• It's of course definitely true that the earliest Giallo's are also most definitely the best ones and the same can be said for Dario Argento's movies. And this movie was not just his first Giallo but also his first movie in general! And what a great debut it was for him! This movie is definitely being one of his bests and one of the better Giallo movies out there in general.

    Finally a good Giallo again! I absolutely love the genre but I have to admit that most of the movies in it are extremely mediocre. Absolutely nothing tops "Profondo rosso", which also got directed by Argento but I can at least say that this movie comes close at times and especially considering that this is one of the earliest movies out of the genre, I really have to take my hat off for this one.

    Some good mystery, some good characters, some great tension and killings. In other words, plenty to enjoy for the Giallo lovers in this movie. I think that this movie did a great job with its storytelling and the way it was handling its almost constantly present tension and mystery. Also good news about all of it is that it doesn't fall flat at the end, as often is the case with these type of movies.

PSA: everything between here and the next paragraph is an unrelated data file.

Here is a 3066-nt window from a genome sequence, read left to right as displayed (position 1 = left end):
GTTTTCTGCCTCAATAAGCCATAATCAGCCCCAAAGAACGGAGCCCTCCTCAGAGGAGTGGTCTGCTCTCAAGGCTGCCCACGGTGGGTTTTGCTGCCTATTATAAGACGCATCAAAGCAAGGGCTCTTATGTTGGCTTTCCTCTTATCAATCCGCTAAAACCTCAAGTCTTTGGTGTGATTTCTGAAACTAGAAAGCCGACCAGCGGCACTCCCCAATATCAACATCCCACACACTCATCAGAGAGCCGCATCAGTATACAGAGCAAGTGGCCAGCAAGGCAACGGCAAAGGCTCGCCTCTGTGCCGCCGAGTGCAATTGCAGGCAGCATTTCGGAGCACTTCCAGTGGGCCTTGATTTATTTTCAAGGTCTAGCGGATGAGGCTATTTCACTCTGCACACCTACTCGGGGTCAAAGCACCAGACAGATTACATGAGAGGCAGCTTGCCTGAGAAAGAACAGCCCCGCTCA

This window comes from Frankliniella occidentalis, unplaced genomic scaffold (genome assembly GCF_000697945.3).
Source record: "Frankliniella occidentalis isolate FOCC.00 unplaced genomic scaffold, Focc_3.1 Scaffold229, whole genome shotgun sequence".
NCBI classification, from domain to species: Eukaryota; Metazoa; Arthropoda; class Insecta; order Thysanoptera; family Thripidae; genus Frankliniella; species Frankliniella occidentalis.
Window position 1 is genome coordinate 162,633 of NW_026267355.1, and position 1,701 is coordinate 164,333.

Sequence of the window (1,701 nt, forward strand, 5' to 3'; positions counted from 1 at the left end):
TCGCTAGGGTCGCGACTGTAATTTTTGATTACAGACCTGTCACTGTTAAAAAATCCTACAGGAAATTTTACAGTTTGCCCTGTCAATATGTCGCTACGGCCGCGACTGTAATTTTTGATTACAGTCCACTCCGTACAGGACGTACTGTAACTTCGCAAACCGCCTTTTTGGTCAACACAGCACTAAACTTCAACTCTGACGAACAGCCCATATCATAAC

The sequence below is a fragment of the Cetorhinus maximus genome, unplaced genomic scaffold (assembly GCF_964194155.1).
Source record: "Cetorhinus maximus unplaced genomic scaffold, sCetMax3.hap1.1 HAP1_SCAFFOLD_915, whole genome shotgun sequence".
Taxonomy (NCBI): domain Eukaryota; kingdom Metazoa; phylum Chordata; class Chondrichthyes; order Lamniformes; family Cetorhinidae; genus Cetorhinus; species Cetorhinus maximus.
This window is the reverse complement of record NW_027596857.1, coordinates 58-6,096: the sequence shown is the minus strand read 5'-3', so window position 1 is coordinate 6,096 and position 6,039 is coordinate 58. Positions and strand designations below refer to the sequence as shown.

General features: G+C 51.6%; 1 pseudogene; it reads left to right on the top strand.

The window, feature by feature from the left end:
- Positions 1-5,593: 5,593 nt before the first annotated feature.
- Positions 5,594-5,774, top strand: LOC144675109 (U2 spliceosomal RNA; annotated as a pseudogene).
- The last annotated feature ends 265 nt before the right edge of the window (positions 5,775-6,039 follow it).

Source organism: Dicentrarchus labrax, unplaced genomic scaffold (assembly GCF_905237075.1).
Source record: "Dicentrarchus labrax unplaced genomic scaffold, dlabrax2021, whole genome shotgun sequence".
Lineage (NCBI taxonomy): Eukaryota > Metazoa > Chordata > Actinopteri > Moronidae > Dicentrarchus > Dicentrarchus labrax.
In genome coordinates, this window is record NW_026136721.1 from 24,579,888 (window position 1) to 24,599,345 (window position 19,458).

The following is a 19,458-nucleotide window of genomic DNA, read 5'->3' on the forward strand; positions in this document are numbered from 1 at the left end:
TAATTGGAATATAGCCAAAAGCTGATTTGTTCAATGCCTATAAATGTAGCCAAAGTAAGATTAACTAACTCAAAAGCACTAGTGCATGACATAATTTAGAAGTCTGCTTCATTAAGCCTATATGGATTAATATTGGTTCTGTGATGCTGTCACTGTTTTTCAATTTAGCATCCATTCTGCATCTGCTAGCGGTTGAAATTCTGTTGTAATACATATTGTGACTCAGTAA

The movie uses some great and at times also innovative cinematography, which helps to create a certain mood and tension for the movie, which all definitely helps to make this a very effective one within its genre.

    And if you still aren't convinced to watch this movie, let me throw in a couple of more names, besides Dario Argento's; Ennio Morricone and Reggie Nalder. Nalder is a great character actor, I have seen popping up in a wide variety of movies. I have even seen a skin flick with him in it, which is all the more shocking once you know how Reggie Nalder looks. Luckily he himself didn't got nude in it but I always enjoy seeing him in movies and he often plays the quiet, scary looking henchman, as he basically also does in this movie.